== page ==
Movie Review: Don’t Worry Darling (2022)

A psychological thriller directed by Olivia Wilde, Don’t Worry Darling was released in 2022. Alice Chambers (Florence Pugh) is living in a suburban 1950s paradise with her husband Jack (Harry Styles), when she starts to suspect things are not what they seem. Alice’s neighbours include another married couple, Bunny (Wilde) and Dean (Nick Kroll), as well as Frank (Chris Pine), the leader and founder of the Victory Project, where all the men in town work, and Shelley (Gemma Chan), Frank’s wife.

+ Pugh and Pine in particular are really good, especially their handful of scenes directly opposite each other. I’m a fan of Pugh in general, and eagerly await each of her upcoming projects as they are announced. Chris Pine channels the sort of sexy, charismatic but off-putting cult leader that Chris Hemsworth also played in Bad Times at the El Royale, but with a sort of ‘James Bond villain’ twist. I have no strong feelings about the rest of the cast, Styles included, but I did laugh at Nick Kroll’s bit player role, considering I know him mostly as the foul-mouthed teen on Big Mouth
+ the movie has a great soundtrack, both of the music and score variety. The different 1950s bangers from The Platters, Ray Charles and many more are lots of fun, and the ambient and score and haunting vocalisations sounds reminded me a lot of Men
+ considering the more than slightly misogynistic tone of the film, it’s embarrassing to admit I do really like the aesthetic of ’50s houses, cars and clothing, but dammit it’s comfy. I feel like the ;50s are a safe era to use, as it is still very recognisable, but allows for more colour and wacky stylistic design choices than the modern day and can easily insert the notion that “something is off”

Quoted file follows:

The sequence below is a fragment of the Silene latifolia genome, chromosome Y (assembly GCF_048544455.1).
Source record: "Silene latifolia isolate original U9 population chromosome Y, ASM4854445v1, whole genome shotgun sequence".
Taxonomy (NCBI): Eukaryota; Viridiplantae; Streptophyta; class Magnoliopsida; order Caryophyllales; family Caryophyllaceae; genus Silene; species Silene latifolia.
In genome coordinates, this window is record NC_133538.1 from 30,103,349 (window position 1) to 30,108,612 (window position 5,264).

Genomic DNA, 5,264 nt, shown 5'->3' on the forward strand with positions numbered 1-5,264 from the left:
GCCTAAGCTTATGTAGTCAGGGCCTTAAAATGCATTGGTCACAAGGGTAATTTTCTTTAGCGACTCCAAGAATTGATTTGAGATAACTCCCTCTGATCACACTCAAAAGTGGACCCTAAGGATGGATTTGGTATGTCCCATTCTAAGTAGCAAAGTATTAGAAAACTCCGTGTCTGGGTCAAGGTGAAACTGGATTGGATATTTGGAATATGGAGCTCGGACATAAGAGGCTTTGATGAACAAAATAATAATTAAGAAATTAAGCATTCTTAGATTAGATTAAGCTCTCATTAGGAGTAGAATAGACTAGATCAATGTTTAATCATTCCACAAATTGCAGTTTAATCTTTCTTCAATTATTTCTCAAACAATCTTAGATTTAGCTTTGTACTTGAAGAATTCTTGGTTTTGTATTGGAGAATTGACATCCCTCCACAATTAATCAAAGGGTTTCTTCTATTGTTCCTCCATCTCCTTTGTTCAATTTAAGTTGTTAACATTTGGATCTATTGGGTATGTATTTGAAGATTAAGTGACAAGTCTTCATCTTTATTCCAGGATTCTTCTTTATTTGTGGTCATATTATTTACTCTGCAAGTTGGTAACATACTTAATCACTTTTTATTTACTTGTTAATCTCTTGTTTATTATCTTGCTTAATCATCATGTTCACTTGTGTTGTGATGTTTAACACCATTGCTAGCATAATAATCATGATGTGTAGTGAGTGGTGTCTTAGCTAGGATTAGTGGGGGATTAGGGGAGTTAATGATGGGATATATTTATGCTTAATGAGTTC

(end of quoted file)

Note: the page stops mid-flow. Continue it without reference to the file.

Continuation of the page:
+ there are lots of hints as to what is going on, which viewers can piece together. Like most thrillers, the set up is more exciting than the reveal, but I didn’t hate the twist overall

– the pacing is all over the place, with the ‘big moment’ of the movie coming in absurdly late in the movie, with everything that comes afterwards feeling rushed and ambiguous. In my searching for cast and crew to write this review, I’ve learned there were apparently several previous scripts which were meddled with one one way or another, so this may be a result of that
– even after the love-it-or-hate-it reveal, I have several unanswered questions, some of which are incredibly important to the plot. This film also obviously takes a lot of inspiration from many other pieces of media, most of which I can’t name for fear of spoilers. What I can say is that this was not a unique concept by any means, nor was even the underlying “why” behind the “what”

> I’m still not entirely sure what all the drama and controversy was about this movie before it was released, and frankly I don’t really care to find out. I don’t think knowing about or being oblivious to the details will make or break this either way

Should you see this film: This was fine, and worth a watch. But almost everything in this movie reminded me of something from a different movie. Whether it be the twist, the minutiae of the setting, or even the characters some of the actors were playing, I just felt like i had seen it before, and seen it better.


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